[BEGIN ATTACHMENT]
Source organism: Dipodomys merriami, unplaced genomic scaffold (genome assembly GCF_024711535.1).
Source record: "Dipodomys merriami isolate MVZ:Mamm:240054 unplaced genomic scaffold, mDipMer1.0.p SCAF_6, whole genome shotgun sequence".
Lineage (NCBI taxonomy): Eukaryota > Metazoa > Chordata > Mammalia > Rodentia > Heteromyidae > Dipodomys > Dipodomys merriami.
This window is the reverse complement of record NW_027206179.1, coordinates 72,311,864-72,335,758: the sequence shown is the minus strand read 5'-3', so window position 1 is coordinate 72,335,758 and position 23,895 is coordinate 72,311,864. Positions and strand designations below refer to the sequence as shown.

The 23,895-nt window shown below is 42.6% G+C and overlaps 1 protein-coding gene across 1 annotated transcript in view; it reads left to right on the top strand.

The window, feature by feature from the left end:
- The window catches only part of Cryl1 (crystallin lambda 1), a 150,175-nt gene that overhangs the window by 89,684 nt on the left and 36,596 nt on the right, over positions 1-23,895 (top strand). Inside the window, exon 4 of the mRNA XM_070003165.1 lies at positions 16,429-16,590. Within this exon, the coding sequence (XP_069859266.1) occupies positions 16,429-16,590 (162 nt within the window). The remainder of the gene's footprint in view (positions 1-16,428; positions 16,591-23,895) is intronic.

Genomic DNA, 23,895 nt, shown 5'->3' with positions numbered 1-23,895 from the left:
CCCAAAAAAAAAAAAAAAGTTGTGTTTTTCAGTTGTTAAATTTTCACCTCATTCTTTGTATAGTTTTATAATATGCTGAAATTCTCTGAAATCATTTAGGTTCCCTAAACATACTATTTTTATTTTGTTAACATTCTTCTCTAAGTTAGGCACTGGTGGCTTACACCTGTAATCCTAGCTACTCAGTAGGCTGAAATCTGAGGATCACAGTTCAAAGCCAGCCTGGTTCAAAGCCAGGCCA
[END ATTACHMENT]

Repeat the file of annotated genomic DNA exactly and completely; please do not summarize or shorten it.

Source organism: Dipodomys merriami, unplaced genomic scaffold (genome assembly GCF_024711535.1).
Source record: "Dipodomys merriami isolate MVZ:Mamm:240054 unplaced genomic scaffold, mDipMer1.0.p SCAF_6, whole genome shotgun sequence".
Lineage (NCBI taxonomy): Eukaryota > Metazoa > Chordata > Mammalia > Rodentia > Heteromyidae > Dipodomys > Dipodomys merriami.
This window is the reverse complement of record NW_027206179.1, coordinates 72,311,864-72,335,758: the sequence shown is the minus strand read 5'-3', so window position 1 is coordinate 72,335,758 and position 23,895 is coordinate 72,311,864. Positions and strand designations below refer to the sequence as shown.

The 23,895-nt window shown below is 42.6% G+C and overlaps 1 protein-coding gene across 1 annotated transcript in view; it reads left to right on the top strand.

The window, feature by feature from the left end:
- The window catches only part of Cryl1 (crystallin lambda 1), a 150,175-nt gene that overhangs the window by 89,684 nt on the left and 36,596 nt on the right, over positions 1-23,895 (top strand). Inside the window, exon 4 of the mRNA XM_070003165.1 lies at positions 16,429-16,590. Within this exon, the coding sequence (XP_069859266.1) occupies positions 16,429-16,590 (162 nt within the window). The remainder of the gene's footprint in view (positions 1-16,428; positions 16,591-23,895) is intronic.

Genomic DNA, 23,895 nt, shown 5'->3' with positions numbered 1-23,895 from the left:
CCCAAAAAAAAAAAAAAAGTTGTGTTTTTCAGTTGTTAAATTTTCACCTCATTCTTTGTATAGTTTTATAATATGCTGAAATTCTCTGAAATCATTTAGGTTCCCTAAACATACTATTTTTATTTTGTTAACATTCTTCTCTAAGTTAGGCACTGGTGGCTTACACCTGTAATCCTAGCTACTCAGTAGGCTGAAATCTGAGGATCACAGTTCAAAGCCAGCCTGGTTCAAAGCCAGGCCA